Monday, April 29, 2013

Will young voters be kingmakers?


 
About three million new voters have registered for the 13th general election, of whom 60 percent are aged below 30 years and these people make up a formidable 25 percent of the electoral roll.

These new, young voters are seen as the kingmakers who will determine whether BN will continue its rule for another five years - or whether Malaysians will see a new federal government, for the first time in the country's 56-year history.

This is perhaps why both BN and Pakatan Rakyat have come up with a slew of youth-friendly policies to woo the young voters, who are generally perceived to be politically apathetic and fence sitters.

NONEHowever, compared with the pre-2008 period, Malaysiakini finds many of these young people, especially first-time voters, stepping forward to exercise their right to vote, for they seem hungry for change.

Marketing student Chong Kai Siang (left), 21, is not happy with the state of the nation's economy and believes that it can be improved, like how Penang, run by Pakatan, has achieved with the state economy.

"I think Penang is very successful. There is a profit every year... I want a change, that’s why I registered as a voter," Chong said.

Sharing Chong's sentiment on voting for change is 24-year-old Universiti Malaya student Hafizan Ali.

"We are already developed in terms of infrastructure, but not our mentality, which also has to change," said Hafizan, adding that he values virtuous leaders who act for the people.

NONECall centre agent Nurul Atikah Abdul Aziz (right), 23, agrees with Hafizan that leaders need to be people-orientated. This was her response when asked what qualities she felt election candidates should have.

"If they are in charge of an area, they should make sure other areas are taken care of equally," said Nurul Atikah, who declared herself to be a staunch PAS supporter.

Vote for change

The Kelantan lass said encouragement from her parents prompted her to "take responsibility to vote to contribute to a change".

NONELaw graduate Gayathri Jayakumar, 22, attributed her legal studies to be the main motivation to vote and she is literally vibrating with excitement at the prospect of being a first-time voter in the May 5 general election.

"I am very excited. I’m the third girl in my family and the first one to register as a voter. I’m the only child who is registered," Gayathri (left) said with pride. 

However, some youths spoken to at random were not as passionate about being registered as first-time voters.

Graphic designer Pern Tan Sze Mun, 23, registered out of fear of being blacklisted if she did not, but changed her view when she realised that Malaysia could be much better place, especially in the area of education.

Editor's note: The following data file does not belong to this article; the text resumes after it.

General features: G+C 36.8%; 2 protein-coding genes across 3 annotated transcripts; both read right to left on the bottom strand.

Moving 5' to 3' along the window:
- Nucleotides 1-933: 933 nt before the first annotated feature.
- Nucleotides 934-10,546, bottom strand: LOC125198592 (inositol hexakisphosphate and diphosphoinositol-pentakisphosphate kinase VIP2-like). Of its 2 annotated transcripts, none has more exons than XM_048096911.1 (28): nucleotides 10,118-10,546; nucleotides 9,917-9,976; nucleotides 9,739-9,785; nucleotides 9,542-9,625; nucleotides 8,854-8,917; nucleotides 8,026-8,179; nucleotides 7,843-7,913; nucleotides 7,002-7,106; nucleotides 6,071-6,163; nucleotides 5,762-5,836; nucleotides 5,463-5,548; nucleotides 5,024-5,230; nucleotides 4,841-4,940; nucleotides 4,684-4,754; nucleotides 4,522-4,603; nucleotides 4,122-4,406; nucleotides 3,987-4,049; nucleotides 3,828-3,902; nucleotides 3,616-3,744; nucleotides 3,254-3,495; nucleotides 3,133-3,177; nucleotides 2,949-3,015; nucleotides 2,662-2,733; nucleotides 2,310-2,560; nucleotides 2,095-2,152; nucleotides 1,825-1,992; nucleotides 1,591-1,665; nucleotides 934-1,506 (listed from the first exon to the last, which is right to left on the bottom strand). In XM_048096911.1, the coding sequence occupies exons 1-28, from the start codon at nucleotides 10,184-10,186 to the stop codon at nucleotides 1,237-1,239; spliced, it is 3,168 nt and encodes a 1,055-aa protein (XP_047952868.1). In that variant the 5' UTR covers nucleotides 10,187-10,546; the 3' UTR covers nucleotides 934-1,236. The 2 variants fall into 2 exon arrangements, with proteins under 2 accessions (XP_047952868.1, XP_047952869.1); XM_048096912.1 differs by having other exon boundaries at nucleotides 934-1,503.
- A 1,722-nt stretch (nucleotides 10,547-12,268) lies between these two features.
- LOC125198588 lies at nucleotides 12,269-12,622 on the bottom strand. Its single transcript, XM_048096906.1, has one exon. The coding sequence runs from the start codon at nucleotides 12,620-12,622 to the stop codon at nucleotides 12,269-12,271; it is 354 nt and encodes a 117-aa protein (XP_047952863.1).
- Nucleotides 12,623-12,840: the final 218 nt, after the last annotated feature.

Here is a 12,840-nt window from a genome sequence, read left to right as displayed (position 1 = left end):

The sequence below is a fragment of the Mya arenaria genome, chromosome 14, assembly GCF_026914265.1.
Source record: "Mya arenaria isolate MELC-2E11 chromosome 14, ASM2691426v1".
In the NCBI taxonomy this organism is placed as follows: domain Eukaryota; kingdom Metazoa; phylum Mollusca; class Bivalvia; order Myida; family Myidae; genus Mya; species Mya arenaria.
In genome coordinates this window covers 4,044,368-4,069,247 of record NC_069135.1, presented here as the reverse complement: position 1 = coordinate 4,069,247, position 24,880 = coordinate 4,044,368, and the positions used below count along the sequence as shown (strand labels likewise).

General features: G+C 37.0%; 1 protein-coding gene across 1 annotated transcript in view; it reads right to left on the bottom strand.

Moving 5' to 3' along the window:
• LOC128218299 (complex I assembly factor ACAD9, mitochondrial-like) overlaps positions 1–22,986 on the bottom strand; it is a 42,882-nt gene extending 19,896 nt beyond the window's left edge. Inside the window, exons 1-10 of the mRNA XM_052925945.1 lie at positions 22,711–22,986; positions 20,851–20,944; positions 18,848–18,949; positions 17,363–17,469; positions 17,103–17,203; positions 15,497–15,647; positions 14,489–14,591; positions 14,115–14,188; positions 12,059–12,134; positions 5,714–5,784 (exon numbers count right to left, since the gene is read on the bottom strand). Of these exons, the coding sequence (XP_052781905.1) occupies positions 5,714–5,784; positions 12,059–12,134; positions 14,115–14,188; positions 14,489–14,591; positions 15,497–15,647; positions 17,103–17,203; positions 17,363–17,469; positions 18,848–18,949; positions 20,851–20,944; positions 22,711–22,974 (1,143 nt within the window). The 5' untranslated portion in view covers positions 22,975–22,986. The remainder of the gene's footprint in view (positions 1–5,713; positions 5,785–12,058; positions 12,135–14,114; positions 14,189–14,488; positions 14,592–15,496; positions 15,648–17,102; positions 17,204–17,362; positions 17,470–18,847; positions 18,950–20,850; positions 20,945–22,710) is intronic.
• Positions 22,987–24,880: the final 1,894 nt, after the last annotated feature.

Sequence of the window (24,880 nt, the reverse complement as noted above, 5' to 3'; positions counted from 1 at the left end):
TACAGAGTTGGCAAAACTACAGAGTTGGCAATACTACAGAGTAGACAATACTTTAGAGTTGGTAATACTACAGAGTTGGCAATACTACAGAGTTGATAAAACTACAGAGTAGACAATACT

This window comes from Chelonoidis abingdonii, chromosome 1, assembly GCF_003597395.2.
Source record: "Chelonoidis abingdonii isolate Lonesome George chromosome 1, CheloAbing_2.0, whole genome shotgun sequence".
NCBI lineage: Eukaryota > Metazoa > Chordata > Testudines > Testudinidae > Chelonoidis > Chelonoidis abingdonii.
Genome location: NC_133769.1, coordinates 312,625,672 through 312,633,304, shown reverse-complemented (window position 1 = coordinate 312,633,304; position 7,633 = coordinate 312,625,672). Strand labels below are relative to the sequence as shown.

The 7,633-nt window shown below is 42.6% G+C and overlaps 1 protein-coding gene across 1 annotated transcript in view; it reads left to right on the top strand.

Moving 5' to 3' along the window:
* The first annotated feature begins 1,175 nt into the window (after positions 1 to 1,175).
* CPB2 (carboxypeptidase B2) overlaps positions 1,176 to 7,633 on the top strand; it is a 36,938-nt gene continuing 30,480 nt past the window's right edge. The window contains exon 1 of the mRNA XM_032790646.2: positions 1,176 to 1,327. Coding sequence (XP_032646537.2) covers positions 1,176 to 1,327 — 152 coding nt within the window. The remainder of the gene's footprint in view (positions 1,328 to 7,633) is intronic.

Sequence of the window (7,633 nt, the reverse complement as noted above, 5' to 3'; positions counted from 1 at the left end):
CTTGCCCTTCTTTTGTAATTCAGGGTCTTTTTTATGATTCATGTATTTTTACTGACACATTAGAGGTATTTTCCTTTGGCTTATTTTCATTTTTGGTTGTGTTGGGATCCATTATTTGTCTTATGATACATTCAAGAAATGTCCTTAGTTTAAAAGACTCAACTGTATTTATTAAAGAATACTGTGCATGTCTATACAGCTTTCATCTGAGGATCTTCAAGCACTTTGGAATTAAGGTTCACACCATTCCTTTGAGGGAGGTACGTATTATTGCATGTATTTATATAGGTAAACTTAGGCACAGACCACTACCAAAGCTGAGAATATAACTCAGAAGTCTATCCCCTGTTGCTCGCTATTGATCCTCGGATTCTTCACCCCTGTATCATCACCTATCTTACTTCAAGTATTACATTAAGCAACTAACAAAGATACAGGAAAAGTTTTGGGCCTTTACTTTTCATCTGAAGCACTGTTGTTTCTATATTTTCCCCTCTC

NONE"I feel sorry for my juniors. I'm not really happy," Tan (left) said about the government's decision to reverse the Teaching of Science and Mathematics in English policy.

Though he says he will be voting only for the experience, Vincent Paul Jordan Rodriquez, 25, was not at all hesitant about declaring his vote for Pakatan.

"I always supported (PKR de facto leader) Anwar Ibrahim, for he is a real survivor. He is my idol. All these years of negative accusations and he survived it all," Gincent Paul said, very brazenly.

As an English tutor in a local university, he said, he was very concerned about the state of education in Malaysia.

"A lot of Malaysian parents are sending their children to international schools because progress in education is so slow, and even backward in government schools," Vincent Paul said, adding that the Education Ministry needed to take action to improve the situation.

'I was laid back initially...'

Another English teacher, Yong Yui Jien, 23, agreed with Vincent on education in Malaysia, but he hoped that the situation would improve as the New Education Blueprint, which was released on Sept 11, 2012, has received positive feedback.

Asked about her motivation to vote, Yong admitted that she initially thought her one vote could not change anything.

"I was laid back initially, but then a friend said if I thought so, what would happen if everyone thought the that way?"

NONEFull-time journalist Adrian Lai Sher Wynn, 24, felt the same way about voting until his editor at the organisation he intern inspired him to register as a voter.

Lai (right) considers his vote a "check and balance", more so if the establishment was not up to par.

"I don't want the ruling government to be too comfortable," he said, and made it clear he would not align himself with either coalition.

In contrast, physiotherapy student Lohshini Manickavasagam, 22, opined that it was high time for a change of government in Malaysia.

"I appreciate all that has been given, but let's see what the opposition can do for us now," Lohshini said.

She also demanded that all election candidates should walk their talk.

"You tell us something before the election and we make you win. Now, prove it to us," Lohshini added.

NANDINI BALAKRISHNAN and LEANNE TAN are students, who were interns with Malaysiakini

~ Malaysiakini

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